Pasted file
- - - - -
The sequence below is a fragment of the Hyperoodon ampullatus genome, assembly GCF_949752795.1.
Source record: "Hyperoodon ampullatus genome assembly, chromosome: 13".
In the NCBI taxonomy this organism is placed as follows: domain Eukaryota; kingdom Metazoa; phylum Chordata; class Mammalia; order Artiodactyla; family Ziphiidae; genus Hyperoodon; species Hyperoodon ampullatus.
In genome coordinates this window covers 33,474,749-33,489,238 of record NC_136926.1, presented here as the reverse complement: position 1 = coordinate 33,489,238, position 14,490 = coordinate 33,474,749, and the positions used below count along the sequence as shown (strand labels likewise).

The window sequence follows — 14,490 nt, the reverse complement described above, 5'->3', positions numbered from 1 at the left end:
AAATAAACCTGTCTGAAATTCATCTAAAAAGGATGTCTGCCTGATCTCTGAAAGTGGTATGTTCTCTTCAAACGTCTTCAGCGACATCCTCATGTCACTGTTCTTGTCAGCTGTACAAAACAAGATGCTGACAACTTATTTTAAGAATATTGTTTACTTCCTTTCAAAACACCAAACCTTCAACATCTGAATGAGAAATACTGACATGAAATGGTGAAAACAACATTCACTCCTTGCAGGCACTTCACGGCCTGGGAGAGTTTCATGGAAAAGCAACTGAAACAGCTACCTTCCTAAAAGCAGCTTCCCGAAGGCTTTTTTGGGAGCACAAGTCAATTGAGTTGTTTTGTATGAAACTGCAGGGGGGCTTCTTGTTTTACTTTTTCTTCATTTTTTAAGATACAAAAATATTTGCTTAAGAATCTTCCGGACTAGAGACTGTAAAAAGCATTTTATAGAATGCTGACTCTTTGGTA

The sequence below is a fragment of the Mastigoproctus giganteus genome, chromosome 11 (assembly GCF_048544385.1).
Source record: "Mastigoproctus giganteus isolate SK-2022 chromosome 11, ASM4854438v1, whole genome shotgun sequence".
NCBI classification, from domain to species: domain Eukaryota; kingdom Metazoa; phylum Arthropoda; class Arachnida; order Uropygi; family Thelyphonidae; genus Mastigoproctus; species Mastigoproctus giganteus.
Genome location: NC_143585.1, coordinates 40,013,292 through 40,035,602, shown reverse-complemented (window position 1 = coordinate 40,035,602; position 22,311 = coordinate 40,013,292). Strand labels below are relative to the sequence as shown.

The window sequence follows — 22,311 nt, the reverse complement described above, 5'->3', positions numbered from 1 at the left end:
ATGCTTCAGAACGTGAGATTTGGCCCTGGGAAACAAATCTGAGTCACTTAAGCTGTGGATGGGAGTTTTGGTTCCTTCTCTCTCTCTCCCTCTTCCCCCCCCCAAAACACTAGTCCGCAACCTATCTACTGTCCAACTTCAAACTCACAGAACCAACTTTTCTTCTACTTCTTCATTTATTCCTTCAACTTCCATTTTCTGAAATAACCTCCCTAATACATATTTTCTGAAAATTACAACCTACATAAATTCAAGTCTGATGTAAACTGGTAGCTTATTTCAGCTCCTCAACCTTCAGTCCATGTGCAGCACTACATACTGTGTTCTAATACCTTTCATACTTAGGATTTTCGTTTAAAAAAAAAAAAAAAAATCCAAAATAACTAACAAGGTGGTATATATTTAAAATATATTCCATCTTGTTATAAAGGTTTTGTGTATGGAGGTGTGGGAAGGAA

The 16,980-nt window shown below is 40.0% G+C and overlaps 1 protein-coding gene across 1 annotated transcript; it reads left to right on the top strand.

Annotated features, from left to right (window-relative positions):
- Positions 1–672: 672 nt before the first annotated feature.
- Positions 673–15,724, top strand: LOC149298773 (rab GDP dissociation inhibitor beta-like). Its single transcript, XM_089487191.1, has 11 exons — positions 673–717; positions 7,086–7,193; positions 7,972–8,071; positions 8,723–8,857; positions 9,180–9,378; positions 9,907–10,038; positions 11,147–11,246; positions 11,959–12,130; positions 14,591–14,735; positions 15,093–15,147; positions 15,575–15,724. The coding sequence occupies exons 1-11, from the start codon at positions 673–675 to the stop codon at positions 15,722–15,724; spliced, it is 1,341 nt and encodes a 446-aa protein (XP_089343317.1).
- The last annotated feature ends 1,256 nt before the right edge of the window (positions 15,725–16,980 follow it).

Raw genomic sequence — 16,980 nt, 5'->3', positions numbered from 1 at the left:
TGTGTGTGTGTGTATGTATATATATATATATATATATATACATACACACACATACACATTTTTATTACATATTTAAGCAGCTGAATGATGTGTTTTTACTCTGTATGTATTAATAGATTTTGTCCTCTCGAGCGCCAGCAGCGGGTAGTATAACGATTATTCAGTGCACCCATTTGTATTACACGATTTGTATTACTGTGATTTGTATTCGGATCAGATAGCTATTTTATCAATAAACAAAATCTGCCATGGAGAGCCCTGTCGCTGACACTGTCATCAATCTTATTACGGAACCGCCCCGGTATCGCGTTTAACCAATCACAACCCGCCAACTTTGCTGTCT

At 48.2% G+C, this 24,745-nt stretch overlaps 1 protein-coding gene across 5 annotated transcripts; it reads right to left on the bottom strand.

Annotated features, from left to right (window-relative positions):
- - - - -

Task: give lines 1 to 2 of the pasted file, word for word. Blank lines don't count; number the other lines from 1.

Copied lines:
The sequence below is a fragment of the Hyperoodon ampullatus genome, assembly GCF_949752795.1.
Source record: "Hyperoodon ampullatus genome assembly, chromosome: 13".